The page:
17.05.17 / Design Business / Hunters and Farmers

It’s easy for studios to fall into the habit of chasing new business only from existing customers.

We all know the 80/20 rule where 80% of our business comes from the top 20% of our clients. In most studios the owners are responsible for new business while often the designers are responsible for keeping the existing clients happy.

This model works if the designers are happy to sell extra services and jobs as part of managing client. The problem is that there’s only so much each client can buy, so finding new business from new clients is critical for growth in a studio. Some studios are employing business development managers (BDMs) to help the owner gain new business.

This leaves the studio owner or the BDM to  find and approach potential clients. The reality is that studio owners and BDMs shun the uncomfortable task of cold-calling in favor of selling to customers they know well.

One way to do this is to separate these activities. This means you designate someone as a ‘hunter’, who focuses exclusively on finding new prospects, while a ‘farmer’ concentrates on existing customers.

The hunters are often consultative people who have a knack of finding and assessing an opportunity (even when others can’t see the opportunity) within a prospective client. The hunter can find a solution within the studio’s offering that meets a clients’ specific need. They are good networkers who are not afraid to ask for a sale. They know that they have a quality service and that they don’t have to compete on price. The studios I work with have developed sophisticated hunting techniques using Linkedin to identify and ‘stalk’ (in a nice way) the prospective clients. This methods removes the problem of cold calling and leads to approaches that acknowledge the prospective clients’ needs and the matching studio service.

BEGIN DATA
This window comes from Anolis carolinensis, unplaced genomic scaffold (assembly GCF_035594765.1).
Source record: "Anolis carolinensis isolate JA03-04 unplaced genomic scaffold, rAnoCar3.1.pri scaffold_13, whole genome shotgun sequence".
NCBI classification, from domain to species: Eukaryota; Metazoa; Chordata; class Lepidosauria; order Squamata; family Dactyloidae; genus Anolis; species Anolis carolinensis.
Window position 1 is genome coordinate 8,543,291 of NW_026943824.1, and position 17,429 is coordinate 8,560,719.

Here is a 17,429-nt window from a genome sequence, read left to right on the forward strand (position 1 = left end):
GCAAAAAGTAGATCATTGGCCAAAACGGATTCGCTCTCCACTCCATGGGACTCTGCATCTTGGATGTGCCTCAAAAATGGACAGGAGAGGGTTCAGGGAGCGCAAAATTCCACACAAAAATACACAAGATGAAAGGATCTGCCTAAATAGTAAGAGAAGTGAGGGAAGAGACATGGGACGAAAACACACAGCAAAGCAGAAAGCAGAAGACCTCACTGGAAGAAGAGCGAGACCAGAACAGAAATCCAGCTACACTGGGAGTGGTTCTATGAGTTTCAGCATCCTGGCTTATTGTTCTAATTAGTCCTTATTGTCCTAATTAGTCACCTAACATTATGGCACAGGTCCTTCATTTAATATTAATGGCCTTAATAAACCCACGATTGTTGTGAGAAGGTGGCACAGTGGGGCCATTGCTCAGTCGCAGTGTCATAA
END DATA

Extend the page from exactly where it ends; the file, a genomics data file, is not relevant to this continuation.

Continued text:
I have worked with studios who did this and have developed a strong pipeline of new business.

Take away

Develop scripts for hunters and farmers to help them pitch for new work. Use Linkedin to identify prospects and don’t sell on price; be prepared to walk away if a prospect begins to focus on price.

 

Greg Branson


Contact Greg Branson if you would like to learn more about the many programs the DBC offers.

SUBSCRIBE: Subscribe to get DMzine, Australia’s only online design management magazine.

Greg Branson

Greg’s passion is the research and development of methods that improve design management and the role of design in business.

Greg has developed The Design Business School to help owners manage their business better along with showing designers how to get more involved in the studio and develop their career path. Contact Greg.

Back to Articles

Posted By
Greg Branson
Professional

View member profile